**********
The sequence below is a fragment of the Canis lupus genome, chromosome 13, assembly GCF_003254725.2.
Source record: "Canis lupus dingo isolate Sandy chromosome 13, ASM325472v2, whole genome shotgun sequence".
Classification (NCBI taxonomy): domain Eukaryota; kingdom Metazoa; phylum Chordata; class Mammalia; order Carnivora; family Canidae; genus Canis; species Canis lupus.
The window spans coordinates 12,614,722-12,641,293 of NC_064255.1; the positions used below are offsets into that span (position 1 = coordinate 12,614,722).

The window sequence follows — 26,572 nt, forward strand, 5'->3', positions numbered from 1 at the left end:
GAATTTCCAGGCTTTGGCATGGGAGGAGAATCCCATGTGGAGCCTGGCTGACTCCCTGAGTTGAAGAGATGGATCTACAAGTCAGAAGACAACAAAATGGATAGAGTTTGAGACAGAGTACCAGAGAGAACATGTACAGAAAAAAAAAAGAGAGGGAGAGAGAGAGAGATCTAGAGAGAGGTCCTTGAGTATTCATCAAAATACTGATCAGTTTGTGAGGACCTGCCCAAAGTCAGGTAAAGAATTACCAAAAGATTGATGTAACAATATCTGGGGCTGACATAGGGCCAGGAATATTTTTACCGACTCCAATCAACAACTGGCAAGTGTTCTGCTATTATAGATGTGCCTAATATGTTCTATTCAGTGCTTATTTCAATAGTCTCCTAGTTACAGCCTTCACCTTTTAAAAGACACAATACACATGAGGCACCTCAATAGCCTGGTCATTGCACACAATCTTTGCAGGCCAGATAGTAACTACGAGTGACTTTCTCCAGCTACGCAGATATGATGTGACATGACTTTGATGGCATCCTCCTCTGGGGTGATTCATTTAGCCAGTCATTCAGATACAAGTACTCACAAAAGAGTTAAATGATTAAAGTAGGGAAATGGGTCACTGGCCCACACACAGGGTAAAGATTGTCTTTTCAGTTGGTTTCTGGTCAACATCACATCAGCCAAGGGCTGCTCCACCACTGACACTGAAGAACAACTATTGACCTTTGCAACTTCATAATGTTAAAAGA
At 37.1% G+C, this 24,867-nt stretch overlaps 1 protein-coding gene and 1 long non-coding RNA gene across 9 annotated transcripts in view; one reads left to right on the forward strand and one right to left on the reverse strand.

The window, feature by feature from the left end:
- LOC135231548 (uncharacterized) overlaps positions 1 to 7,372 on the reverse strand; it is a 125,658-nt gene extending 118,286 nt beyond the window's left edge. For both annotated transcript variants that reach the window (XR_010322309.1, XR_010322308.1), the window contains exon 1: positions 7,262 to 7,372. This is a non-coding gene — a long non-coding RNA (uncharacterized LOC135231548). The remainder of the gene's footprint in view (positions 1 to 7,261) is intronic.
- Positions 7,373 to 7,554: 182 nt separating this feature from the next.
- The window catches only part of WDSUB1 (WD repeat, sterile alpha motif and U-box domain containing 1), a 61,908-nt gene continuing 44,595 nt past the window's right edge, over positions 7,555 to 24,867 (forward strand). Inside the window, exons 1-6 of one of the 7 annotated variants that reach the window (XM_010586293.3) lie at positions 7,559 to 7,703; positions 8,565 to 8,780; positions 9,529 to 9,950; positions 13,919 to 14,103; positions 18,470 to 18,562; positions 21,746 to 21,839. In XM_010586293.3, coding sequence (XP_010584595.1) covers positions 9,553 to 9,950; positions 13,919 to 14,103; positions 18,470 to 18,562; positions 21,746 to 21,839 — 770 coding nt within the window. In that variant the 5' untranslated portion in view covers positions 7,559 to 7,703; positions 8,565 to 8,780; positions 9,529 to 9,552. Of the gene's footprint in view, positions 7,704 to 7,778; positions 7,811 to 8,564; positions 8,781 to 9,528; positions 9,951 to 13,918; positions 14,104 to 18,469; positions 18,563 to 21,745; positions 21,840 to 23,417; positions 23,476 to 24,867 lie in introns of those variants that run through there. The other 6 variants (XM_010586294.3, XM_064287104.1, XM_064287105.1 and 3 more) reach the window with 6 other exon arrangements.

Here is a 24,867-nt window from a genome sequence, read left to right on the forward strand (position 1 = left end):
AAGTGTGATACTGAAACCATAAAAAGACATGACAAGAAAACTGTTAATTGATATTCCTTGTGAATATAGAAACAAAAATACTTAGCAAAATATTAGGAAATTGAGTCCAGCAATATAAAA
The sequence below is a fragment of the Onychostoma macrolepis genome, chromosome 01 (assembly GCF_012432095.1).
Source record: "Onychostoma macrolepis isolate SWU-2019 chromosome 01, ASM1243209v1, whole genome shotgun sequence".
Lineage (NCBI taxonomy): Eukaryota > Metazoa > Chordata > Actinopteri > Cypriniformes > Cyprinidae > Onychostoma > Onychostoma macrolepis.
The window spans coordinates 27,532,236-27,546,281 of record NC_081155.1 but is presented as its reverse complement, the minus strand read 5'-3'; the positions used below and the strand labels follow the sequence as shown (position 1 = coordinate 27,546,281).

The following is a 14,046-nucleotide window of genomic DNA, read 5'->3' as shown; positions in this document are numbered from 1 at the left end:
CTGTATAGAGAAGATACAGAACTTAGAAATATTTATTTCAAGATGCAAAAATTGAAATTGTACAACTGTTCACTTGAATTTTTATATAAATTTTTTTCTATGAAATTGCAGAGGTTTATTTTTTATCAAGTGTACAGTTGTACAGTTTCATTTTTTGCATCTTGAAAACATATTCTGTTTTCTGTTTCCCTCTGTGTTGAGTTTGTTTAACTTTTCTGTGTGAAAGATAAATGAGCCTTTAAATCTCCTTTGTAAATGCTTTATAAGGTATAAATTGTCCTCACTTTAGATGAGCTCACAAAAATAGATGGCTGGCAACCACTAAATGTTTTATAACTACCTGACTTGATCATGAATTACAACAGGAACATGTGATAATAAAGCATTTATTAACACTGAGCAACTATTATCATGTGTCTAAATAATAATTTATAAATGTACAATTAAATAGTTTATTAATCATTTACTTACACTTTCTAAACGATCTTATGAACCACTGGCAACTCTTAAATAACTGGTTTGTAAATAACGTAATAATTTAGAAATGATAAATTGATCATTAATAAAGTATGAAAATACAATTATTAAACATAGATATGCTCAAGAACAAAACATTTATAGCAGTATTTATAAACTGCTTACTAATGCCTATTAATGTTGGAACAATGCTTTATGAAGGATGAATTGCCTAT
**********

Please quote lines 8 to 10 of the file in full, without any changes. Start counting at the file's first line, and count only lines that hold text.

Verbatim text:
The window, feature by feature from the left end:
- LOC135231548 (uncharacterized) overlaps positions 1 to 7,372 on the reverse strand; it is a 125,658-nt gene extending 118,286 nt beyond the window's left edge. For both annotated transcript variants that reach the window (XR_010322309.1, XR_010322308.1), the window contains exon 1: positions 7,262 to 7,372. This is a non-coding gene — a long non-coding RNA (uncharacterized LOC135231548). The remainder of the gene's footprint in view (positions 1 to 7,261) is intronic.
- Positions 7,373 to 7,554: 182 nt separating this feature from the next.